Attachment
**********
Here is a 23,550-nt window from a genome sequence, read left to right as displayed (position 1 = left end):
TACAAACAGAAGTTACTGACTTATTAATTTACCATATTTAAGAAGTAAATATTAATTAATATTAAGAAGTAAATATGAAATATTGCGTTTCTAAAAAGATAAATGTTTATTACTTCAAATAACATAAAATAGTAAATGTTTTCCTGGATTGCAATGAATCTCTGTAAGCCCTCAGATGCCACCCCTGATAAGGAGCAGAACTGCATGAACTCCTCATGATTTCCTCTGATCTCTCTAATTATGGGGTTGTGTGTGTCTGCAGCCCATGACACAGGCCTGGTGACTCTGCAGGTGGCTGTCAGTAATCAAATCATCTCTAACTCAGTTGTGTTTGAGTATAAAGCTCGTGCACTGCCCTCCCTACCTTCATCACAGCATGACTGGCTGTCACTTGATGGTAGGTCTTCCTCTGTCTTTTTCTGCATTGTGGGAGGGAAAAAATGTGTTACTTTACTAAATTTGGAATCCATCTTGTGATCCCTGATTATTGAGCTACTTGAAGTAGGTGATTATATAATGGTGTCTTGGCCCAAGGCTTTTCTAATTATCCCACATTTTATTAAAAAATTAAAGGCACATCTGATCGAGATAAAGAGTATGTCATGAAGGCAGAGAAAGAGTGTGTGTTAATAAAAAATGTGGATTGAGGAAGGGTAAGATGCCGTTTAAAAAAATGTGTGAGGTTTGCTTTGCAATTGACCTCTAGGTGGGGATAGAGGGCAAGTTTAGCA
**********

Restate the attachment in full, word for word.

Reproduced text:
Here is a 23,550-nt window from a genome sequence, read left to right as displayed (position 1 = left end):
TACAAACAGAAGTTACTGACTTATTAATTTACCATATTTAAGAAGTAAATATTAATTAATATTAAGAAGTAAATATGAAATATTGCGTTTCTAAAAAGATAAATGTTTATTACTTCAAATAACATAAAATAGTAAATGTTTTCCTGGATTGCAATGAATCTCTGTAAGCCCTCAGATGCCACCCCTGATAAGGAGCAGAACTGCATGAACTCCTCATGATTTCCTCTGATCTCTCTAATTATGGGGTTGTGTGTGTCTGCAGCCCATGACACAGGCCTGGTGACTCTGCAGGTGGCTGTCAGTAATCAAATCATCTCTAACTCAGTTGTGTTTGAGTATAAAGCTCGTGCACTGCCCTCCCTACCTTCATCACAGCATGACTGGCTGTCACTTGATGGTAGGTCTTCCTCTGTCTTTTTCTGCATTGTGGGAGGGAAAAAATGTGTTACTTTACTAAATTTGGAATCCATCTTGTGATCCCTGATTATTGAGCTACTTGAAGTAGGTGATTATATAATGGTGTCTTGGCCCAAGGCTTTTCTAATTATCCCACATTTTATTAAAAAATTAAAGGCACATCTGATCGAGATAAAGAGTATGTCATGAAGGCAGAGAAAGAGTGTGTGTTAATAAAAAATGTGGATTGAGGAAGGGTAAGATGCCGTTTAAAAAAATGTGTGAGGTTTGCTTTGCAATTGACCTCTAGGTGGGGATAGAGGGCAAGTTTAGCA